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Despite recent treatment advances, chronic heart failure (HF) continues to impose a substantial healthcare burden. B-type natriuretic peptide (BNP) and the biologically inactive N-terminal fragment (NT-proBNP) are synthesised by ventricular myocytes in response to haemodynamic stress [
1]. Natriuretic peptides (NPs) are useful in determining the diagnosis and prognosis of congestive HF and their use is subsequently advocated by the American College of Cardiology [
2] and the European Society of Cardiology guidelines [
3]. However, NPs have limitations that affect the interpretation of the results. Elevated NP levels can also be seen in the setting of sepsis [
4], acute pulmonary embolism [
5] and renal dysfunction [
6]. NP levels are higher in women than in men and increase with age [
7]. Moreover, NP levels may be reduced in obese patients [
9]. Consequently, novel biomarkers are currently under intensive investigation and may be of help to improve the prognostication and clinical outcome of HF patients. Recently, we proposed a role of the acute-phase protein alpha-1-antichymotrypsin (ACT; also known as SERPINA3) in reverse remodelling [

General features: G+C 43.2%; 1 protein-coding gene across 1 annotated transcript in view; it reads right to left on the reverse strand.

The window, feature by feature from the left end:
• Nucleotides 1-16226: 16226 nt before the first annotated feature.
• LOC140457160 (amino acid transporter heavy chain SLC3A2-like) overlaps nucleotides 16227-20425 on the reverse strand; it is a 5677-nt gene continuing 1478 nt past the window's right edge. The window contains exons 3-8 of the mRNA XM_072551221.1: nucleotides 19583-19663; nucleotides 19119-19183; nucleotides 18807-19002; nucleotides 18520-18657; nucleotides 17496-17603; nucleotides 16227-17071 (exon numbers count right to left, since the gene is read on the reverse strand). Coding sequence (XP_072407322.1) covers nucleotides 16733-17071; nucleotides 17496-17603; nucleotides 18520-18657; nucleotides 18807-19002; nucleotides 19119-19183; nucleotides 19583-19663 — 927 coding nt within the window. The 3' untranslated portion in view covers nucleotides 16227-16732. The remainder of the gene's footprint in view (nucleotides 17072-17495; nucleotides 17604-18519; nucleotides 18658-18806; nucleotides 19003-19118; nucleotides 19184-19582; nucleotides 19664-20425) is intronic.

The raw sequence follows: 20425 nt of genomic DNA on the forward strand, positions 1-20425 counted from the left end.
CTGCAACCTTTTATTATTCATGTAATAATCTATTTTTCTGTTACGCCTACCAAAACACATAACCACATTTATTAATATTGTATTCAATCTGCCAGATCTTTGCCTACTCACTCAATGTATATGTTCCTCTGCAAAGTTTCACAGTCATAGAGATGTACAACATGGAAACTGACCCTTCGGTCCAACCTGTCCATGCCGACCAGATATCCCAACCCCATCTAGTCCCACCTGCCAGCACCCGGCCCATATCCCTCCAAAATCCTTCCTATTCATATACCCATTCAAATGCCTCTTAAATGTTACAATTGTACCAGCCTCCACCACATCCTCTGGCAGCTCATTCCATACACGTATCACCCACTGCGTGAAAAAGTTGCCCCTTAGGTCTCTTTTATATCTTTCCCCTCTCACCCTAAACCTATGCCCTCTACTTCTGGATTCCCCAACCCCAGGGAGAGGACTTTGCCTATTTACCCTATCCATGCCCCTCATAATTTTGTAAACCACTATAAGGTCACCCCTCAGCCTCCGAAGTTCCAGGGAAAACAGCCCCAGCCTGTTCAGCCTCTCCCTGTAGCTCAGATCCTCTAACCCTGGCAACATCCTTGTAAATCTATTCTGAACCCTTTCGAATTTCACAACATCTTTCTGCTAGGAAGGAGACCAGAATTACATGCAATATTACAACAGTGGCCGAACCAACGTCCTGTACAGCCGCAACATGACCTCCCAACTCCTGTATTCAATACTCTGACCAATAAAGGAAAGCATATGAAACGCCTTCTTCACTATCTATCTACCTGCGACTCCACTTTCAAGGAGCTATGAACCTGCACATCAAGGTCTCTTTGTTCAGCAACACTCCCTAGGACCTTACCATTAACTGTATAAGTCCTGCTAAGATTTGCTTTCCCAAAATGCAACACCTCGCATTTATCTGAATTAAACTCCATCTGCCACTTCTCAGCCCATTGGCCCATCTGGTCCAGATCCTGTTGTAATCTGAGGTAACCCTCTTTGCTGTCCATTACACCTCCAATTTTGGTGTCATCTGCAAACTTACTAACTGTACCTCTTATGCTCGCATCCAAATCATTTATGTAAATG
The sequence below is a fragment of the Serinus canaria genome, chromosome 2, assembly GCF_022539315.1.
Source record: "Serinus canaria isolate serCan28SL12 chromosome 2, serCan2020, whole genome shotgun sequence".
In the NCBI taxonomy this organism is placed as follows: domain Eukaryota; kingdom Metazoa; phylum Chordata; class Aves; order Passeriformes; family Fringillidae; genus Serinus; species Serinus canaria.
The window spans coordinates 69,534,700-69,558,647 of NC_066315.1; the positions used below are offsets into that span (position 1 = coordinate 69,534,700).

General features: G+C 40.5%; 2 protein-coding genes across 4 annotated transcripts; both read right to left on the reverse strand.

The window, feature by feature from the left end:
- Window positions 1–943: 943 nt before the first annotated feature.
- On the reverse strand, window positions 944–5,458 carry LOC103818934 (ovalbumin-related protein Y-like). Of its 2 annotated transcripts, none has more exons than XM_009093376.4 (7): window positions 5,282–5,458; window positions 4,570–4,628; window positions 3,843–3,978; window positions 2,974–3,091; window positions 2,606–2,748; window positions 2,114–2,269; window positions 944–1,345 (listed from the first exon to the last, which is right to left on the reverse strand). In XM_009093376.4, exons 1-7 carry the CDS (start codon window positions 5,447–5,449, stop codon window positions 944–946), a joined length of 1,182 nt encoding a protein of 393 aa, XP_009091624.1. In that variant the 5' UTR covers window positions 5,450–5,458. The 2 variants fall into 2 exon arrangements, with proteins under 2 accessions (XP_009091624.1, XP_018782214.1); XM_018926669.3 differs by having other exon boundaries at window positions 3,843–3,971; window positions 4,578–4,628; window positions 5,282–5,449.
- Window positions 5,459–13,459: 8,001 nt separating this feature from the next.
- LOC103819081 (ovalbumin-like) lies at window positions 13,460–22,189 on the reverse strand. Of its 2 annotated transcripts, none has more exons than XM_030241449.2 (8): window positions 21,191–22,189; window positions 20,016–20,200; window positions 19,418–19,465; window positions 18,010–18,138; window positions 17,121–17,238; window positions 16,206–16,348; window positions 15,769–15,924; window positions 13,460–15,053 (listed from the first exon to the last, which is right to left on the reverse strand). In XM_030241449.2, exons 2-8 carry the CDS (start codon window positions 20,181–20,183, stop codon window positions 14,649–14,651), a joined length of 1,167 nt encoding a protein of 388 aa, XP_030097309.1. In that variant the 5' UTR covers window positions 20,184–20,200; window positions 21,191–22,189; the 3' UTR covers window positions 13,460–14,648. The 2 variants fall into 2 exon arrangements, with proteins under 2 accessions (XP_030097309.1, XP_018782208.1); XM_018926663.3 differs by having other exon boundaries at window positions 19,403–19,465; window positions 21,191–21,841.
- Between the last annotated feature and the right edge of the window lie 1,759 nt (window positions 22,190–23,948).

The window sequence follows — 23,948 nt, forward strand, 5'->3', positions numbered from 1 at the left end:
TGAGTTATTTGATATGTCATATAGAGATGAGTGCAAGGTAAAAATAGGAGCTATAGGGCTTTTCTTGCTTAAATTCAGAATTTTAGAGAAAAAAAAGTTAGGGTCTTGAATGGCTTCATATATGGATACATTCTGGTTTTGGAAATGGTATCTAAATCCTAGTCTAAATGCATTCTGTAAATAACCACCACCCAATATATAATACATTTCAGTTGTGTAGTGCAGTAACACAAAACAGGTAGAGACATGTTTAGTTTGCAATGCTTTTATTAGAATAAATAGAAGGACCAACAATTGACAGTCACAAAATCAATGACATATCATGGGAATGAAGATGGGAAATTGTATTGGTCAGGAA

10]. Our previous data demonstrated that high ACT plasma and myocardial levels in HF decrease during mechanical support. The goal of this study was to evaluate the prognostic role of ACT levels with respect to long-term mortality in chronic HF patients.
Methods and materials
Patient material consisted of plasma and data obtained from the Deventer-Alkmaar Heart Failure study (DEAL-HF) [
12]. Briefly, 240 patients with typical signs and symptoms of HF were included, combined with echocardiographic or radionuclide ventriculographic findings of a reduced left ventricular systolic function (LVEF ≤ 45 %) or diastolic dysfunction. The main exclusion criteria were an expected survival of less than 1 year and planned hospitalisation. In the present study, a complete set of data was available for 224 patients at baseline (due to missing blood samples). Control plasma was collected from 20 anonymous healthy individuals. The study was approved by the local Medical Ethics Committees and complied with the